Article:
Another busy year for Kinghorn lifeboat

Kinghorn lifeboat heads out on a rescue
Kinghorn lifeboat heads out on a rescue
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last year was another busy one for Kinghorn lifeboat.

The dedicated ground staff and crew dealt with 40 callouts during 2012, just one fewer than in the previous 12 months, saving three people’s lives and helping to rescue a further 20. And it was the seventh busiest lifeboat in the country.

The inshore lifeboat spent 196 hours on service and spent a further 104 hours at sea on exercises, while the crews did 520 hours of waterborne training and maintenance checks.

And as well as all that, they took part in helicopter, Coastguard and ambulance straining sessions, hosted visits from schools and other community organisations, and took part in a wide variety of fundraising activities to help boost the charity’s coffers and enable it to continue saving lives.

Neil Chalmers, helmsman and PR officer for Kinghorn lifeboat station, said: “The trend throughout Scotland is for more callouts, but we seem to have broken that trend this year, although it was still an extremely busy year for everyone.

“People are taking more heed of safety and the RNLI is about to appoint a new sea safety officer for the Kirkcaldy area whose job it will be to raise awareness of safety in and around the sea. He is currently on a training course, but he will be affiliated to this station, which will be good for us.”

The main role of the officer will be to provide advice to all leisure boaters on the safety equipment needed for whatever craft they take to sea from a kayak or dinghy to a sailing or motor cruiser.

He can offer a free visit to advise on the safety equipment the RNLI considers it would be appropriate to carry, and

discuss how to use and maintain it, as well as how to plan for things that could go wrong at sea.

Among the more noteable callouts – or shouts as they are known – during 2012 was the rescue of a yacht which had caught its keel on a rock off Inchkeith Island and was well submerged when the lifeboat received the call to attend in June. They managed to tow it to Granton and saved the lives of two people.

Another was the medical evacuation of an 18-year-old fisherman who had caught his arm in the engine of his boat and required urgent medical attention in hospital, while in December they were called out to help jet skiers who had fallen off in rough waters but had managed to make it back to shore but were trying to go back in to recover the jet skis.

Paul Wibberley, the stations operations manager, explained that there were strict criteria governing the classification of incidents they were called out to, including what was deemed to be a hoax call and what was a callout “with good intent.”

“Someone who deliberately dials 999 to call out the emergency services when they know there is nobody in the water is wasting valuable time and resources,” he said.

“It is quite different from someone who thinks they see someone in trouble or something floating in the water and calls with the best intentions. In these cases we are quite happy to go out and check, because if there is someone then we could potentially save a life. But someone who makes a hoax call is taking our service away from someone else who could need it and it costs a lot of money every time we launch, which, because we operate as a charity, means our volunteer fundraisers have to raise more to make up for it.”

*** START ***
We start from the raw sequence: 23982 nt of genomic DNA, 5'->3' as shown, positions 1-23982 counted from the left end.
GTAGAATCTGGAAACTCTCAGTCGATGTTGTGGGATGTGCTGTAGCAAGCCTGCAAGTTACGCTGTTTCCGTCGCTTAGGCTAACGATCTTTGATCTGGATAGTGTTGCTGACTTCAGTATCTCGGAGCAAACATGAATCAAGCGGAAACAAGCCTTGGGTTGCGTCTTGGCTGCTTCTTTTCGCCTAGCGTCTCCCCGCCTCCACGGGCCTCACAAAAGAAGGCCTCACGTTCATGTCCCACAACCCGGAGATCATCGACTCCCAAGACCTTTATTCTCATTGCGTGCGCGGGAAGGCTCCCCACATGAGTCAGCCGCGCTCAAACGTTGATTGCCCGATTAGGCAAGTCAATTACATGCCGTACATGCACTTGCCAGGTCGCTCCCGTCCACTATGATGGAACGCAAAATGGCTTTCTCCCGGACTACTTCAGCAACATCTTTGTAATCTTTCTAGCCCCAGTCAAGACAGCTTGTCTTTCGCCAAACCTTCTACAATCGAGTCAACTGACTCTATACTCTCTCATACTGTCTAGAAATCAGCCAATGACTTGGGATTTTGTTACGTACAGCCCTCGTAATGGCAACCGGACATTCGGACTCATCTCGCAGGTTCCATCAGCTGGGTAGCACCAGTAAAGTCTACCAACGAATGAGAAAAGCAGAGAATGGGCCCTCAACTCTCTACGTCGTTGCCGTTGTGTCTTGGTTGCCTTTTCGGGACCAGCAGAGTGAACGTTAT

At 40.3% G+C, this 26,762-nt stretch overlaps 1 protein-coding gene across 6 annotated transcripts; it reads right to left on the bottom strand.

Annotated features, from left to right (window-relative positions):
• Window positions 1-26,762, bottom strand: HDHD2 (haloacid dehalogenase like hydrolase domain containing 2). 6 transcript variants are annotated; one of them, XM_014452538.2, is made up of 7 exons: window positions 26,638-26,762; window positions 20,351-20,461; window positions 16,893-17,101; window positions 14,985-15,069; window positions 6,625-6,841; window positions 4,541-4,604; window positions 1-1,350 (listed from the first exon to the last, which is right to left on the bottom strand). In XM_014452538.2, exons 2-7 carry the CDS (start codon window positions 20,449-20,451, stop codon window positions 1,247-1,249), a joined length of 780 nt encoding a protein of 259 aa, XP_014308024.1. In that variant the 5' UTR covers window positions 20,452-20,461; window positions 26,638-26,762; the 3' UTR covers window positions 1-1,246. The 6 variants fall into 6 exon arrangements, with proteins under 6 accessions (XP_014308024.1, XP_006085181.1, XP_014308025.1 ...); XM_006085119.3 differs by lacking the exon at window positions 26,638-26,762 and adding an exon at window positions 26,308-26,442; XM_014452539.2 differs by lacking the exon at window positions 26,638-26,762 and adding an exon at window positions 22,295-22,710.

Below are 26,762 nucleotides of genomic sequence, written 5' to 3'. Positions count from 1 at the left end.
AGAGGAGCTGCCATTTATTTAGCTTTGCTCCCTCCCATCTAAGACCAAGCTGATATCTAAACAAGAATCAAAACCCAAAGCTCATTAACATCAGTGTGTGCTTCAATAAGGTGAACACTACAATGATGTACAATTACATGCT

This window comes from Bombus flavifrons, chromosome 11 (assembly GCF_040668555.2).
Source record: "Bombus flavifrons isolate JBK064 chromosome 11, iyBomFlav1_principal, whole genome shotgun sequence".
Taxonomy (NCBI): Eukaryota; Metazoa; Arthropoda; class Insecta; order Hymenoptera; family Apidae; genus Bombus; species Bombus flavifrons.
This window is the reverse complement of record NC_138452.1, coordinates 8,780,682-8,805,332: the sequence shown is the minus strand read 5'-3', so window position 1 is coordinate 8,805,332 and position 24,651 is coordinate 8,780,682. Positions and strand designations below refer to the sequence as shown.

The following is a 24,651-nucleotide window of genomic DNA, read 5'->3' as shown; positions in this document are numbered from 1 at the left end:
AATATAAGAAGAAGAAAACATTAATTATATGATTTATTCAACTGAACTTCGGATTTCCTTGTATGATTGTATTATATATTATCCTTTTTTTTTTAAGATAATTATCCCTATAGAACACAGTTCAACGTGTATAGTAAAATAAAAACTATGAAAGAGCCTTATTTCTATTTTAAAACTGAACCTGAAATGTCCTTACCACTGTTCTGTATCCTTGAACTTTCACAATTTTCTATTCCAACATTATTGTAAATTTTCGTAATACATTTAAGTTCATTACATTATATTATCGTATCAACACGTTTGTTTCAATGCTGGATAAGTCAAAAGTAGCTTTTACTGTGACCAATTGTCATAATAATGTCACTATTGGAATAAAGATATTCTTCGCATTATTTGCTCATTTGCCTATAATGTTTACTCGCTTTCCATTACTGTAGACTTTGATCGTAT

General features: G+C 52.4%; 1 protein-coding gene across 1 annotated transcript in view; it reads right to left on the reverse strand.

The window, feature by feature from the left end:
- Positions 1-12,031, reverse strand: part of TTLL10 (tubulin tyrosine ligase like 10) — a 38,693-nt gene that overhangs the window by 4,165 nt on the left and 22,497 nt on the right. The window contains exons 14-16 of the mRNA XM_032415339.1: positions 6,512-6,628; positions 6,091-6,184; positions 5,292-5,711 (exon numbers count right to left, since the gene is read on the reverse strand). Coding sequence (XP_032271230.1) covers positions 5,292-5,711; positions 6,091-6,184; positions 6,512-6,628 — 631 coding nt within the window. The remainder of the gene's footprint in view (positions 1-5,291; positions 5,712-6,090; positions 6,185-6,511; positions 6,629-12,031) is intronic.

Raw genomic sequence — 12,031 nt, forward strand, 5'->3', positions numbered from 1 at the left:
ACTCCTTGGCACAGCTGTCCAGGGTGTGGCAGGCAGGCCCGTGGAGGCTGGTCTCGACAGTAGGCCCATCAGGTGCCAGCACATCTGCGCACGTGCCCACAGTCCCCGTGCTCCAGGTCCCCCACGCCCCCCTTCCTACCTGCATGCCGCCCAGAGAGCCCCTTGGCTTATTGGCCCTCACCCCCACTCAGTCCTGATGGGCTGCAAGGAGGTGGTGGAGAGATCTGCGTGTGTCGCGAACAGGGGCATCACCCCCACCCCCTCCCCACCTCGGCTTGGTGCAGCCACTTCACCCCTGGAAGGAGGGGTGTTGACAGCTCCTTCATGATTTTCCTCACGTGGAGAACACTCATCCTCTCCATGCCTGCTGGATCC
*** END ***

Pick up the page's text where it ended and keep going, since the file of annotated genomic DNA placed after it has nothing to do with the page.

New crew members are always being trained up to replace those who retire or move on, and at the end of last year two new recruits were enroled who will be undergoing training before taking their places. Two members have also moved from being tractor drivers to joining the crew.

“At the moment we have four crews with four people on each, and they work on a weekly rota so that they will serve one week in four, as well as doing regular training on top of that,” explained Neil.

“It means we have a bit of flexibility and we can plan ahead.”

FUNDRAISING played a big part in the station’s year, starting on January 1 with the first ever Kinghorn Loony Dook organised by Mark Gowans, a member of the ground crew.

What started off as a family and friends event quickly grew to attract around 50 dookers. It was repeated again this year when even more people braved the waters to raise over £1600 for the Kinghorn station.

Sheona Baxter, president of the fundraising team, said the station could not continue to operate without the loyalty and committment of the local community who turned out in all weathers to offer their support.

“We held our annual open day in July last year and the weather was truly awful with pouring rain and gales, but they still came along. As they say – the lifeboat crew goes out in all weathers, so why shouldn’t they?”

The SOS day in January has become an annual event, and there are regular coffee mornings between March and November. The famous Spooky Walks for Hallowe’en in October are continuing to increase in popularity, and a successful Christmas shopping event was held in the Kingswood Hotel, Burntisland, in November.

During 2012 the organised events raised £16,000 while £10,000 came in in donations. Sales of souvenirs through the lifeboat shop, run by crew member Joanne Wibberley also raised £4500.

Sheona said: “One of the biggest challenges is coming up with something different as we don’t want to do the same thing every year, but there are a good number of community groups in the village which all help out, and last year was a great year again. We have had a year on year increase since 2009 which is great as there is always equipment needing replaced, training and running costs to meet.”

Watch Kinghorn lifeboat in action: Rescue and Training